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Hello, my name is Cindy. I live in the suburbs of Sydney with my family. Although I would occasionally visit the doctor when I was feeling too good or if one of the children had a cold. However, my whole view on doctors changed when I found a lump on breast last year. I went to my GP in a panic, but he was a real sweetie. He calmed me down and explained he would refer me for a further investigation. Thankfully, they caught my cancer early and after some treatment, I made a full recovery. Since this close call, I have taken a keen interest in everything health related.

What to Expect From a Vascular Ultrasound Scan

Health & Medical Blog

Vascular ultrasound is a completely safe and non-invasive procedure for checking how your blood is flowing through your veins and arteries. Here is a quick run-down of what you can expect from the procedure.


What happens at your appointment will largely depend on the part of the body that is being inspected. You will probably be asked either to remove any clothing that is covering it up or to change into a hospital gown. If your abdomen is the subject of the procedure you may need to fast before the scan, but you will have been told this well in advance and it is not usually necessary for other parts of the body.


How you are positioned will again depend on the part of the body under observation. Your technician may want you to lie on a couch, sit down or remain standing, depending on how conveniently they can access the part of the body for the scan. They may also ask you to change position during the scan itself.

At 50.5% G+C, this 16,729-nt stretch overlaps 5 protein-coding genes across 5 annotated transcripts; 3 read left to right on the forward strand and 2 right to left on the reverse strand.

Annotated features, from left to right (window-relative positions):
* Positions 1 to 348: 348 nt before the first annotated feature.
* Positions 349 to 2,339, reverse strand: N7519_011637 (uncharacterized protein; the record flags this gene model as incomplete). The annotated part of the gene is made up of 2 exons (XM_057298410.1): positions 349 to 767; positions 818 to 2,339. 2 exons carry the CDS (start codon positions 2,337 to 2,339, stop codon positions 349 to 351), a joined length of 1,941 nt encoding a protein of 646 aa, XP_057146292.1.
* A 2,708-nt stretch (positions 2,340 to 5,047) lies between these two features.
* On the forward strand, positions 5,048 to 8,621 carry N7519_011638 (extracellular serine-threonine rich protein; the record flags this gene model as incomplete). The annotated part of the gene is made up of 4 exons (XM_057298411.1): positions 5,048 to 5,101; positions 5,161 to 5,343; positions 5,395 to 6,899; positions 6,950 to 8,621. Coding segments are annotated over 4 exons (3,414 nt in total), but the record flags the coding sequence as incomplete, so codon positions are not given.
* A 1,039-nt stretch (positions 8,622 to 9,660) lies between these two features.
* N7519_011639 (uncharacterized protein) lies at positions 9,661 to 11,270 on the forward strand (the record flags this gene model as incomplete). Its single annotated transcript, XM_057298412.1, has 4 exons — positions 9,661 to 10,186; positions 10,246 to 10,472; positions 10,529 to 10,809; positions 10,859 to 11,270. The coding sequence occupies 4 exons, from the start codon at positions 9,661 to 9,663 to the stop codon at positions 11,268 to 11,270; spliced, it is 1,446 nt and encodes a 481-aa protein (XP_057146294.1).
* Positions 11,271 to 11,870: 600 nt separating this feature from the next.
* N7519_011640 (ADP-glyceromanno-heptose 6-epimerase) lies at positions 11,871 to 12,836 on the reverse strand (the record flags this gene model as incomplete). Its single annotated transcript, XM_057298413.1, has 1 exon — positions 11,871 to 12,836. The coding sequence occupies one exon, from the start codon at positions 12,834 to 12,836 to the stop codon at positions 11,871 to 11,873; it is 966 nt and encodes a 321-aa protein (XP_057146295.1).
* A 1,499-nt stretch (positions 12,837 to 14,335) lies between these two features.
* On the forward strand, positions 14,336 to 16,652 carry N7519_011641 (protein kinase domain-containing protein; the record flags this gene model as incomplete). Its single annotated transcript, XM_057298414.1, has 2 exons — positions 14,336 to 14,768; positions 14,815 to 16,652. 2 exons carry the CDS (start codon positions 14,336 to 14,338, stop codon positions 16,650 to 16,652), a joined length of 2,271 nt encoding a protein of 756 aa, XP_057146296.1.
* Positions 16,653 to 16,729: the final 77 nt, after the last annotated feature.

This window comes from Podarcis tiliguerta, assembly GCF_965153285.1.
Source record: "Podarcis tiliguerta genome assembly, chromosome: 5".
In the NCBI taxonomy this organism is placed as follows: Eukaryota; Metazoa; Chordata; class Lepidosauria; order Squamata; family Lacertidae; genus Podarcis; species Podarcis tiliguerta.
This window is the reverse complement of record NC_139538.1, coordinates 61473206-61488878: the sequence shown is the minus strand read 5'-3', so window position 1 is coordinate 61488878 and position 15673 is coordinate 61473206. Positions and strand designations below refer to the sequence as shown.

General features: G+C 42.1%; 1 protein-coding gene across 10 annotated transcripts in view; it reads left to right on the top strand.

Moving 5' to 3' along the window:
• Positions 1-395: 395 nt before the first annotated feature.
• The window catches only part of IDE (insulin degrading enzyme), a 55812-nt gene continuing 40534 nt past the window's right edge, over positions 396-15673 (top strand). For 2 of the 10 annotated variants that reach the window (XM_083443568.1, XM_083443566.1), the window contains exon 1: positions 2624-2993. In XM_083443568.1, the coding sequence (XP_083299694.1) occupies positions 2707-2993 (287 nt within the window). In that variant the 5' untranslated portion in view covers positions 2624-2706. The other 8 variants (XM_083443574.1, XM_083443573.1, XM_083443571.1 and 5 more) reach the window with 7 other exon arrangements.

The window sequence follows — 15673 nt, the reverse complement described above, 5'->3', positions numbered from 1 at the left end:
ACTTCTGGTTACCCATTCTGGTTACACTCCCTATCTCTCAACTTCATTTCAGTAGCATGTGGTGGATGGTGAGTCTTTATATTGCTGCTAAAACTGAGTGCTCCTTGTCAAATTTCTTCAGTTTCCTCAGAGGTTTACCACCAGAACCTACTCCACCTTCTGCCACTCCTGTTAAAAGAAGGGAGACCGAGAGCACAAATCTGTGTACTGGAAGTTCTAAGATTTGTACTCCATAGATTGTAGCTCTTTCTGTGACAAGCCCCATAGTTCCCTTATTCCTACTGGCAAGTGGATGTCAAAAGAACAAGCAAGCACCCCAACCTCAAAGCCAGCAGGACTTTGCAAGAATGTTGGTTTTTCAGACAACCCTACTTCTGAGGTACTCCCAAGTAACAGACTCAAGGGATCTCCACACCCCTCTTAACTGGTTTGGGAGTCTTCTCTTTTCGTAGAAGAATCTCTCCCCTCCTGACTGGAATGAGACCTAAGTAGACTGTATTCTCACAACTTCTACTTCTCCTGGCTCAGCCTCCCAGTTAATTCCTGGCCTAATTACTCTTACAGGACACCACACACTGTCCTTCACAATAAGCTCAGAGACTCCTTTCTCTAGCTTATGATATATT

The scan

Firstly, a gel will be applied to your skin on the part of your body under observation. The technician will then slide the scanner over you. This will not hurt, although they may need to apply some pressure in order to get the right pictures or gently squeeze your muscles so they can see the bloodflow. Don't worry about any sounds you hear — there will be a range of noises that are all part of the normal working of the procedure. The scanner will be sending sound waves into your body and creating a picture of your bloodflow from the signals it receives back.


As with everything else, how long the scan takes will depend on the part of the body that is being scanned. Simple scans of a small area may be over in half an hour, but more complicated scans may require ninety minutes. Your technician will be able to tell you how long it should take at the start of the test and will let you know if it is likely to take longer as they go along.


The gel will be wiped off your skin. However, there is no need for any specific aftercare.

Vascular ultrasound is a painless procedure but is very valuable in diagnosing problems with your bloodflow. If you want to learn more about vascular ultrasounds, talk to your doctor.


30 June 2020